Call police, call DFS, then call Jenifer Valenti

Diocesan Ombudsman Jenifer Valenti explains her role in the diocesan Department of Child and Youth Protection as Bishop Robert W. Finn and fellow department members (from left) Trish Peters, Mary Fran Horton and director Carrie Cooper listen. The team made its first in a series of educational presentations to Clay County parishes on Jan. 7 at St. Charles Borromeo Parish. (Kevin Kelly/Key photo)

By Kevin Kelly
Catholic Key Associate Editor

KANSAS CITY — Jenifer Valenti said it plainly.

As diocesan ombudsman charged with investigating allegations of child sexual abuse committed by clergy and church employees and volunteers, she is not the person to call instead of calling police.

“If you have been the victim of abuse or know a victim, you should call the police, you should call DFS (Missouri Division of Family Services), and then you should call me,” Valenti told a group of about 40 people Jan. 7 at St. Charles Borromeo Parish.

Valenti’s cell phone number is (816) 812-2500. Her e-mail address is JeniferValenti@att.net. The toll-free Missouri Child Abuse Hotline number, operated by the Division of Family Services, is (800) 392-3738.

Valenti is part of the four-woman diocesan Department of Child and Youth Protection that was established in the wake of criminal child pornography charges last summer against Father Shawn Ratigan, former pastor of St. Patrick Parish in Clay County.

All four members of that department, as well as Bishop Robert W. Finn, attended the first in a series of education forums to be held in parishes across Clay County under an agreement with Clay County prosecutor Dan White.

And the message was the same as Valenti’s from all four members about reporting suspected cases of ongoing child abuse: Call law enforcement immediately.

“Incidents of sexual abuse of children will contine to occur unless we are all vigilant,” said department director Carrie Cooper.

“It is critical that we all know and recognize the signs of abuse, and it is critical to report it. We can’t leave it to someone else,” Cooper said.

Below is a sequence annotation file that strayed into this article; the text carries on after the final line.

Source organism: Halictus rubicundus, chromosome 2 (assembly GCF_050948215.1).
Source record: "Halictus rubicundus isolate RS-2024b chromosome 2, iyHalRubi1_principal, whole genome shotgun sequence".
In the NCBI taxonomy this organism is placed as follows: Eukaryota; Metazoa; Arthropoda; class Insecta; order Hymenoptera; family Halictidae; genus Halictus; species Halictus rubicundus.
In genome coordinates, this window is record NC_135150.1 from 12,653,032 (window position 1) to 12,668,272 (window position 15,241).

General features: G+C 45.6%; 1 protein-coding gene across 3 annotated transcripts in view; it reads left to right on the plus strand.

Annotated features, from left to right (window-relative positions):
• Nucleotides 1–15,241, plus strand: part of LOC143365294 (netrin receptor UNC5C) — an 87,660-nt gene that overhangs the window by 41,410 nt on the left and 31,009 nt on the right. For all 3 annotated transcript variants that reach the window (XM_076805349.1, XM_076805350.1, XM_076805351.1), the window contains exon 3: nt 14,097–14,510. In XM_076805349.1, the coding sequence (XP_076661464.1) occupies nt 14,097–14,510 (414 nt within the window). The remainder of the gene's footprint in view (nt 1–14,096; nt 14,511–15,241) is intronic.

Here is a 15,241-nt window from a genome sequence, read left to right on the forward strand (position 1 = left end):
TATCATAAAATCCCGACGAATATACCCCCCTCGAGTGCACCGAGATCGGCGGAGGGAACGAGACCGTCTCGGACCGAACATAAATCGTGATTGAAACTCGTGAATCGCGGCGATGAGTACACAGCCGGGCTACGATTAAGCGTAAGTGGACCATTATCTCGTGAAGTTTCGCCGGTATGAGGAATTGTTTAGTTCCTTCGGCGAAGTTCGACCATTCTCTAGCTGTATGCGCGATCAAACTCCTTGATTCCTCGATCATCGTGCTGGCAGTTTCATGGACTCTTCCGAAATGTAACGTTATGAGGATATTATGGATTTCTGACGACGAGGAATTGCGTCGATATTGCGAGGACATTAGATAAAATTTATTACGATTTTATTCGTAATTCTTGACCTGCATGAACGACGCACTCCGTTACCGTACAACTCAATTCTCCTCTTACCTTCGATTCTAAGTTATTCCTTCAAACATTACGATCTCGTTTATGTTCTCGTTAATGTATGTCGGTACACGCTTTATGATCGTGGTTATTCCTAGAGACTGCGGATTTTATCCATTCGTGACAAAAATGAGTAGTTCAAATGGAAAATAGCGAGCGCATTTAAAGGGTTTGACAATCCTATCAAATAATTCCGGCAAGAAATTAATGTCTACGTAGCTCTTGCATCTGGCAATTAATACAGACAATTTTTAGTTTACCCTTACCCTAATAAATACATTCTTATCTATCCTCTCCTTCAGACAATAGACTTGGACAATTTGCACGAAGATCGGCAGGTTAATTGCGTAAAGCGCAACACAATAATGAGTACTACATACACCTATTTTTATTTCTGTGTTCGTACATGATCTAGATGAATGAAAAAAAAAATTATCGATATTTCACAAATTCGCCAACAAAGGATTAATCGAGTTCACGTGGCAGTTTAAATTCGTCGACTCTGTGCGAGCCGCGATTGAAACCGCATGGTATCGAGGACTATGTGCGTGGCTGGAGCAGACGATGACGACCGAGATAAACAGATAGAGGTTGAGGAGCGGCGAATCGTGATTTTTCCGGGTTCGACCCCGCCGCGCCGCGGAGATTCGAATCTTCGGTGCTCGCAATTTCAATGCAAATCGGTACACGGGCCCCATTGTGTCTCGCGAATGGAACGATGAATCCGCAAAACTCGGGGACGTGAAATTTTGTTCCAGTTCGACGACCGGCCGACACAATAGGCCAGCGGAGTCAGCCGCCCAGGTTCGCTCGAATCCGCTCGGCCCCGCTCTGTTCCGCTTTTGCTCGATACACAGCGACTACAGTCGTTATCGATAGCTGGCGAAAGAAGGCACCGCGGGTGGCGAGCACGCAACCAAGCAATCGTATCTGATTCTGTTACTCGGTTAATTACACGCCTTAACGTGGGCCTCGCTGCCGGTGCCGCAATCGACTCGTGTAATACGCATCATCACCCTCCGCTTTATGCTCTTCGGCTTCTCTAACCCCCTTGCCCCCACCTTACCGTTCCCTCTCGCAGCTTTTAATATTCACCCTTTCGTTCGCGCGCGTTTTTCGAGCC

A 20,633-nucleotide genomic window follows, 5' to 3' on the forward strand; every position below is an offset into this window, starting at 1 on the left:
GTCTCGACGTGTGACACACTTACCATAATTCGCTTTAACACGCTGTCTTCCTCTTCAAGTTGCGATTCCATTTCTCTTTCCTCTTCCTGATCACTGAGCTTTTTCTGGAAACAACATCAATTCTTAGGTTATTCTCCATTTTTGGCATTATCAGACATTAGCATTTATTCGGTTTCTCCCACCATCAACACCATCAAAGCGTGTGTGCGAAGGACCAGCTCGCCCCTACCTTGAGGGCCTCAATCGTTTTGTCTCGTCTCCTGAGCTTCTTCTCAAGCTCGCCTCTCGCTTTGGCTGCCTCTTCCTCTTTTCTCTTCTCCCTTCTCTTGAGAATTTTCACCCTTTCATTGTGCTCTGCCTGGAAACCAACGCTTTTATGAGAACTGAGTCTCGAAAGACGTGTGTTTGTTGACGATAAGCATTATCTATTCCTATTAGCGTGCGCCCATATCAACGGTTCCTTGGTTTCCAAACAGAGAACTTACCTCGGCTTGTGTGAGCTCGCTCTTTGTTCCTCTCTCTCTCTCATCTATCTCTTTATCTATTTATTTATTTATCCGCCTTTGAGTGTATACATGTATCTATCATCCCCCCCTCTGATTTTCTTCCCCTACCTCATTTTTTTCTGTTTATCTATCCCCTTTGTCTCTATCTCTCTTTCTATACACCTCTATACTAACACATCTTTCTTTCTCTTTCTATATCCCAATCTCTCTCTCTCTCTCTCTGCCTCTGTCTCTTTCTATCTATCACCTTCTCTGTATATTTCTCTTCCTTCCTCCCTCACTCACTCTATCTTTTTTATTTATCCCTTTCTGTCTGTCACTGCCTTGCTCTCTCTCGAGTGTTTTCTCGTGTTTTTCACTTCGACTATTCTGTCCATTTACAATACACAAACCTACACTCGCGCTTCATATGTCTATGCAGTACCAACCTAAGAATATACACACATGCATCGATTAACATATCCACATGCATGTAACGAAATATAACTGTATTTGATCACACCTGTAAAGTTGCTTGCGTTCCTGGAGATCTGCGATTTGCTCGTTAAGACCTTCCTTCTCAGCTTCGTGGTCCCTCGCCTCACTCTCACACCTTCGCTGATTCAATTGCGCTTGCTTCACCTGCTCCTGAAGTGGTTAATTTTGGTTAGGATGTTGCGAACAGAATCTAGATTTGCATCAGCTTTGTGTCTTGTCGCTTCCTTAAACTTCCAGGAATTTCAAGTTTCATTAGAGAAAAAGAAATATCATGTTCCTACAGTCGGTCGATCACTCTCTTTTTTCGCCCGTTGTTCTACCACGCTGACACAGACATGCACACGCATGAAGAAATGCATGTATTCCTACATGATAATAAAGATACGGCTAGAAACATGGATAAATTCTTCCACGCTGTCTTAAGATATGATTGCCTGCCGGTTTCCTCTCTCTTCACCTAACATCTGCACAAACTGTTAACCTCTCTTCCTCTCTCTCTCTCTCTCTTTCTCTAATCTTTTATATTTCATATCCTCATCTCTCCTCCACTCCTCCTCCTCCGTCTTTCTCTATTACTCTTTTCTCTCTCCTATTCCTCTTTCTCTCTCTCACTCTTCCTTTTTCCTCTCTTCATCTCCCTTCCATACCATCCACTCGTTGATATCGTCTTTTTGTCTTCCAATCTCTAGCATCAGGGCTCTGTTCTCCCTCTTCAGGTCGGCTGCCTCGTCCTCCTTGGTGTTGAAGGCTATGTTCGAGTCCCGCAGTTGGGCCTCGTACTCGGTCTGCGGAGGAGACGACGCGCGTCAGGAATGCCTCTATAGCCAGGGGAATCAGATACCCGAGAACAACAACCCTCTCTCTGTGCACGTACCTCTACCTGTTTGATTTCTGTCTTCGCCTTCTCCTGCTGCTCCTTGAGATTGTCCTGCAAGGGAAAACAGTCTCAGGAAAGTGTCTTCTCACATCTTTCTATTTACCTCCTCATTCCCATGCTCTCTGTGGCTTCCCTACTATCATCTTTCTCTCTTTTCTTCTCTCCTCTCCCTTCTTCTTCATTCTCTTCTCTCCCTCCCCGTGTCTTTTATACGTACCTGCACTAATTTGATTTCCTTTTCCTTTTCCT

Mary Fran Horton, a career educator who is in charge of the diocese’s Safe Environment programs, noted that since 2002, more than 23,000 adults have been trained in spotting the behaviors of predator adults through the diocese’s “Protecting God’s Children” program, mandated of every church employee and volunteer.

In addition, she said, the diocese’s “Circle of Grace” program for elementary-aged children and “Call to Protect Our Youth” program every year teaches some 16,000 Catholic school students and children enrolled in parish schools of religion of their “personal rights and boundaries” and to report to a trusted adult violations of those rights and boundaries by anyone.

In fact, Horton said, the Graves Report commissioned by Bishop Finn in the wake of the Ratigan case noted that those programs were directly responsible for parents and teachers at St. Patrick School noting Ratigan’s alleged “grooming” behaviors toward children and reporting those behaviors in writing to the diocese.

“My wish is that these types of safety programs are made available to all youth in all public and private schools in the United States,” Horton said.

Trish Peters, who began her role as victim’s advocate in January following the retirement of Leslie Guillot, said it will be her role to help victims of sexual abuse to find healing and services.

The church sex abuse scandal “has caused enormous pain and anger,” Peters said.

“The damage caused by the sexual abuse of minors is devastating,” she said. “We must listen and respond to their cries.”

And that means, Valenti said, a strong relationship among the diocese, the law enforcement community, and the Division of Family Services.

Valenti promised that if a victim or witness of an active case of child sexual abuse by any church employee comes to her first, she will promptly report it to law enforcement and the Division of Family Services.

“I will report it to the police, I will report it to DFS,” she said.

But she said the public should realize that her role as ombudsman involves conducting investigations and reporting to the diocesan Independent Review Board in cases involving clergy to determine whether the alleged perpetrator should continue in ministry.

But, Valenti said, all three agencies depend on a vigilant public.

“In order for the safety net to be effective, you must take a stand,” she said. “You cannot stand in silence when you suspect abuse. It takes courage, but you must report it.”

More educational sessions are scheduled for:

• Jan. 14, 3 p.m., St. James Parish, 309 S. Steward Rd., Liberty.

• Feb. 4, 5 p.m., St. Patrick Parish, 1357 NE 42nd Terr., Kansas City.

• Feb. 11, 1 p.m., Church of the Good Shepherd, 18601 North 169 Highway, Smithville.

• Feb. 18, 6 p.m., Church of the Annunciation, 701 N. Jefferson, Kearney.

• March 3, 5 p.m., St. Gabriel the Archangel Parish, 4737 N. Cleveland, Kansas City.

 

 

 

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  • Tom

    and this is what they paid 400,000 dollars for.  We could have hired 6 cops for a year.  I won’t be sending anymore of my money to them to squander…to many good charities out there.

    • guest

      You might consider actually speaking with one of these individuals on the committee in order to hear about what they are doing… I guarantee you’ll be quite pleased.  The job they are doing(worth every penny)is exactly what the good police force does not have time or resources to do.

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August 23, 2014
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